Skip to main content Skip to footer

Separated vs. Divorced: Which is Best For You?

Changing your marital status is difficult, and it can be even harder to decide whether you want to become divorced or legally separated. Read along for everything you need to know about the difference between divorce and legal separation.

Changing your marital status can be a challenging time in your life, and it is only made more difficult by having to decide how you'll approach it. Whether it's about financial decisions or emotional ones, separating from a spouse can be complicated and the right choice may depend on the specific circumstances. The two most common options are divorce or legal separation, and it's important to understand the key differences so you can make an informed decision.

When it comes to legal separation vs. divorce, each option has its unique advantages and drawbacks. If you are considering filing for either divorce or legal separation, it is important to talk to a family law attorney who can explain your rights and the potential long-term effects of such a decision. However, we've compiled some key information to help you better understand the differences between divorce and legal separation.

Divorce legally ends a marriage, initiating a process known as a divorce proceeding. This process involves the dissolution of marital ties, including the division of marital assets and decisions regarding child custody and child support. A divorce proceeding can be a complex and emotionally taxing process, as it involves the unraveling of financial, emotional, and familial bonds that have been established during the marriage. Issues such as spousal support, also known as alimony, are discussed and decided upon based on the partners' financial situations and the needs of any children involved. The divorce process culminates in a divorce decree, a legal document issued by a court that officially ends the marriage and outlines the rights and responsibilities of each party post-divorce.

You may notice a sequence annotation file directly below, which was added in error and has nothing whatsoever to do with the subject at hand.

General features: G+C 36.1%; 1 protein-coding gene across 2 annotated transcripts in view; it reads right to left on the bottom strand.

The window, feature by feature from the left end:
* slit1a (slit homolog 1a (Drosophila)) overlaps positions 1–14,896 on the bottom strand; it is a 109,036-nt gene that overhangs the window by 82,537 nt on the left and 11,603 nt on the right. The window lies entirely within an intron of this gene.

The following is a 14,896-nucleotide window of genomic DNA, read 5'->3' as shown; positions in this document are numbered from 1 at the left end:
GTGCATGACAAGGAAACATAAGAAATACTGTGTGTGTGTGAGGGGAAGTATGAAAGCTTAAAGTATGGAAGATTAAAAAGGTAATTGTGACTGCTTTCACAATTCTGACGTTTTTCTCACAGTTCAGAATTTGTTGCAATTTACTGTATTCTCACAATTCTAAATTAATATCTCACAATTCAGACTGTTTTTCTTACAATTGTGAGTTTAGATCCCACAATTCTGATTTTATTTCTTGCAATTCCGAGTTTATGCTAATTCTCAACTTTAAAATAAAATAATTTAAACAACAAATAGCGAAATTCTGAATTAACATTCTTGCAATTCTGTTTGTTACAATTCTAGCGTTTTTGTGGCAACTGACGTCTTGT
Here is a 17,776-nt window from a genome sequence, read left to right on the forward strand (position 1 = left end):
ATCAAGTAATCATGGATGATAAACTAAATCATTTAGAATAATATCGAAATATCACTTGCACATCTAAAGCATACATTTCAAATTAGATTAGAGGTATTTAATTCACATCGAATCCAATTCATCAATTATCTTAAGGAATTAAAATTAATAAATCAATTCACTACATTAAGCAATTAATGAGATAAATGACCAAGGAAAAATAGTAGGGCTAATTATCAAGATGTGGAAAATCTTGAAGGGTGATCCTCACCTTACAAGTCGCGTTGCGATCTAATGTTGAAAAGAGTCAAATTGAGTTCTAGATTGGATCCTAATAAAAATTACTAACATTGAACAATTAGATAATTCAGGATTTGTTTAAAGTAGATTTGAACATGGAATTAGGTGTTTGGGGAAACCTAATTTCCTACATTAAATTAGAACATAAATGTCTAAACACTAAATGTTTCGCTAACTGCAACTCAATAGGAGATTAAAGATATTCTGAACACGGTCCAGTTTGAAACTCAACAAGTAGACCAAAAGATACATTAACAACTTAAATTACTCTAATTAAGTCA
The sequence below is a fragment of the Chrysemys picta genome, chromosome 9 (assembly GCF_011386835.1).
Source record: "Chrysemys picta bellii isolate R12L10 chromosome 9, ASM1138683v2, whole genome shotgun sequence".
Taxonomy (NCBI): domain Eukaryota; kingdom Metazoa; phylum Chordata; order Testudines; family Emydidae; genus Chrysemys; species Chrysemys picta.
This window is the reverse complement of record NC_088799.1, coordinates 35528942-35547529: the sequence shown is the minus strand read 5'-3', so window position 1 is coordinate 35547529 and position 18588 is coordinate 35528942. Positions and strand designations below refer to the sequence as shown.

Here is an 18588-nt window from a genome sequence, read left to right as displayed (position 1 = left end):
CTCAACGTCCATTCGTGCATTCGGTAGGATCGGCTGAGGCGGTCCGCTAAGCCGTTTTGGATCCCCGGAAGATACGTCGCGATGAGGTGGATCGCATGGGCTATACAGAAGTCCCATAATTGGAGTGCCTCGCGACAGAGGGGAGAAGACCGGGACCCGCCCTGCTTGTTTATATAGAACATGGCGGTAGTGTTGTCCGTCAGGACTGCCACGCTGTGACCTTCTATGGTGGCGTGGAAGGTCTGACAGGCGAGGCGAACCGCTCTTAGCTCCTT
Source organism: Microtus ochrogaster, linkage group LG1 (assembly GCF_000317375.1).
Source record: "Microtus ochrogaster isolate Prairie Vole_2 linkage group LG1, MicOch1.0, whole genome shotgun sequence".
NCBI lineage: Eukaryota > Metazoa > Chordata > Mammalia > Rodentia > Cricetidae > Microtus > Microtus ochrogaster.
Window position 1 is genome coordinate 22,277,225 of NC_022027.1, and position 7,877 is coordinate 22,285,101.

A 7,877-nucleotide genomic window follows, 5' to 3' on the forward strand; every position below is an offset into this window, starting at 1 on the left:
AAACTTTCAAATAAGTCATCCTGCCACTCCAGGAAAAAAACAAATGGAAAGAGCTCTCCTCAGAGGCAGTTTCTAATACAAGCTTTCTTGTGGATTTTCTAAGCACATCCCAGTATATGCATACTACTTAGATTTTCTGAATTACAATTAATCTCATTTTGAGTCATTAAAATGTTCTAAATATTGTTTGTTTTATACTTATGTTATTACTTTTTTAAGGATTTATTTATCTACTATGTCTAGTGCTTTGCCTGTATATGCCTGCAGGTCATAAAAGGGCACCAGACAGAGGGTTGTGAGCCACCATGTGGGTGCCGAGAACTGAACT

Divorce is often the route taken when couples are unable to reconcile their differences or when there are extreme issues within the marriage, such as physical or emotional abuse.

Legal separation, or a legal separation agreement, does not legally end a marriage. Instead, when a couple is legally separated, they remain legally married but live separate lives. The couple enters into separation agreements, which outline the responsibilities and rights of each party during the separation period. These agreements often detail how assets, debts, and child custody will be handled. Despite the changes, legally separated couples may still be eligible for certain benefits, such as social security benefits that hinge on the spouse's work record. Legal separation can be a temporary measure, known as a trial separation, allowing couples the space to resolve their issues without ending their marriage. Trial separation is often beneficial to couples who wish to reconcile but don't want to live together until their issues are resolved. However, it can also be a step towards permanent separation if reconciliation proves unfeasible.